Wednesday, November 09, 2016

RETHINKING HEADSHIP AS A METAPHOR



My youngest son is a student at Biola University. Over the weekend he attended a conference and he came home very excited about something new he had learned in one of their sessions together.

"What does a head do?" he asked me.

"Uh...it makes decisions," I answered.

"That's how we see it, but back when the Bible was written they saw the head as the source of nourishment because that's where people ate their food."

Hmm....

That's when he opened up his bible and showed me the verse in Ephesians where Paul says that the husband is the head of the wife even as Christ is head over the church, but then he pointed out a verse I had not noticed before:

"After all, no one ever hated their own body, but they feed and care for their body, just as Christ does the church— for we are members of his body." [Eph. 5:29-30]

Wow. 

Paul even adds in the detail that feeding and caring for the body, as Christ does for the church, is what he's talking about in context when he says that "the husband is the head of the wife".

What do you think about this?

I'm reminded that in older translations of the scriptures the spleen, or the bowels, were used as the metaphor for the seat of human emotions, not the heart. 

Is this a similar insight to that? Are we thinking of the head in the wrong way, or at least in a different way, than the first century Christians thought of it?

If nothing else, it certainly gives us something new to think about when we examine passages where the idea of a head is discussed in relation to the Body.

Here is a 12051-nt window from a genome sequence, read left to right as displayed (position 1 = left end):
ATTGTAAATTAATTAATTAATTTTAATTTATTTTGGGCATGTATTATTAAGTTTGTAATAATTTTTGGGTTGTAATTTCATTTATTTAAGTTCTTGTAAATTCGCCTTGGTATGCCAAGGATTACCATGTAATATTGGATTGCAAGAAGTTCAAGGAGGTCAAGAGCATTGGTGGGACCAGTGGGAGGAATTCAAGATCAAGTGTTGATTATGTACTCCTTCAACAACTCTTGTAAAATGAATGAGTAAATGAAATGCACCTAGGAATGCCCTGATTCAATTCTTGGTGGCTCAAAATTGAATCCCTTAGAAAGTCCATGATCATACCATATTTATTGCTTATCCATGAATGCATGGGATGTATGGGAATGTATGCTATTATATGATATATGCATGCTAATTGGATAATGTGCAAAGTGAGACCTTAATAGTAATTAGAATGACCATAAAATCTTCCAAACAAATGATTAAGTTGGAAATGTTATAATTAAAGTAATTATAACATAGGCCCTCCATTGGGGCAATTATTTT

In a quick search of the internet I found this:

"In earlier times (Biblical and Archaic) the bowels was the source of pity or compassion and the loins the source of strength and power.
"Interestingly enough, some of the early philosophers and scientists including Aristotle considered the heart as the seat of thought as well as emotion and passion, often rejecting the value of the brain. But the Roman physician Galen was one of the first to consider the seat of passions to be the liver, the seat of reason to be the brain, and the heart to be the seat of the emotions.
"Thought we don’t often talk about the liver in reference to passion it is often said that the liver governs anger, the kidneys fear (the adrenals sit atop the kidneys) the lungs sorrow/ depression and the stomach or spleen as the source of anxiety and worry. Though these physiological responses to emotion are often obvious, modern society considers the seat of emotion and passion to be the heart and the seat of thought to be the brain.."
Fascinating stuff.

I'd love to hear your thoughts on this.

-kg


2 comments:

Retha said...

Very good. There are many more people who say, in various ways, that head often/ usually meant "source" when used non-literally in Greek. (Obviously, the man is not the literal head above the neck of a woman, we are looking at what the non-literal meanings was in Greek.)

Here a few such sources are listed: https://biblicalpersonhood.wordpress.com/2011/05/10/why-do-some-scholars-think-head-mean-source-catherine-clark-kroeger-explains/

Dennis Brown said...

Keith, thank you for sharing your insights on this topic. This seems to feed into something I began to think about several years ago (pun intended). Because of my hunch, I began to research to see what historical economists were saying, if anything about the impact the early church had on their local economy. Remember a couple of obscure NT verses having to do with people selling all their possessions and giving them to the church, and if one does not work he should not eat, and being adopted into a new family of God? The term economics comes from the Greek word for house. First century economics was largely home based. Here is the critical question. What would happen to the economics of a home based economy if everyone who was adopted into this new family was selling their possessions to invest in their new community, then worked within that new family to continue to grow the "family" business? I always wondered how the early church, mainly comprised of the poor, marginalized and disenfranchised, could afford to feed the influx of new people coming in to their community and pay for the funerals of outsiders (as we know they did from sources outside the church in the second century) in addition to their own members?

The historical economists are just now beginning to investigate these very questions.